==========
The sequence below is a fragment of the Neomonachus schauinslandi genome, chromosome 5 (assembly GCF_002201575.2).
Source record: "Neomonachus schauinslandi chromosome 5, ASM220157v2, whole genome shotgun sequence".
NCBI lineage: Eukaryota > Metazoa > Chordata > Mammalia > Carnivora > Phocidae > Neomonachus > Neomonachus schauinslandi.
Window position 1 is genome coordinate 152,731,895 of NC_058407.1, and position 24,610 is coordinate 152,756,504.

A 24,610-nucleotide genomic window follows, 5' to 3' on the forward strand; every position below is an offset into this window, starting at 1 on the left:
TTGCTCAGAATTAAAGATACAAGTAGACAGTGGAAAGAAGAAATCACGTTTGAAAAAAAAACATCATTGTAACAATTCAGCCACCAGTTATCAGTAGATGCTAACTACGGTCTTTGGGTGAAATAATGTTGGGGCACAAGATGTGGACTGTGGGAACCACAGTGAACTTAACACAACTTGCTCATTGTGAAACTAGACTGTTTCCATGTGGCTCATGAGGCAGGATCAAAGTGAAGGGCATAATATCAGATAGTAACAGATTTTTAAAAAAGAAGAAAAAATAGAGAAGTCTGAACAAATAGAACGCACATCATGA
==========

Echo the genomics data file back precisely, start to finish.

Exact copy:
The sequence below is a fragment of the Neomonachus schauinslandi genome, chromosome 5 (assembly GCF_002201575.2).
Source record: "Neomonachus schauinslandi chromosome 5, ASM220157v2, whole genome shotgun sequence".
NCBI lineage: Eukaryota > Metazoa > Chordata > Mammalia > Carnivora > Phocidae > Neomonachus > Neomonachus schauinslandi.
Window position 1 is genome coordinate 152,731,895 of NC_058407.1, and position 24,610 is coordinate 152,756,504.

A 24,610-nucleotide genomic window follows, 5' to 3' on the forward strand; every position below is an offset into this window, starting at 1 on the left:
TTGCTCAGAATTAAAGATACAAGTAGACAGTGGAAAGAAGAAATCACGTTTGAAAAAAAAACATCATTGTAACAATTCAGCCACCAGTTATCAGTAGATGCTAACTACGGTCTTTGGGTGAAATAATGTTGGGGCACAAGATGTGGACTGTGGGAACCACAGTGAACTTAACACAACTTGCTCATTGTGAAACTAGACTGTTTCCATGTGGCTCATGAGGCAGGATCAAAGTGAAGGGCATAATATCAGATAGTAACAGATTTTTAAAAAAGAAGAAAAAATAGAGAAGTCTGAACAAATAGAACGCACATCATGA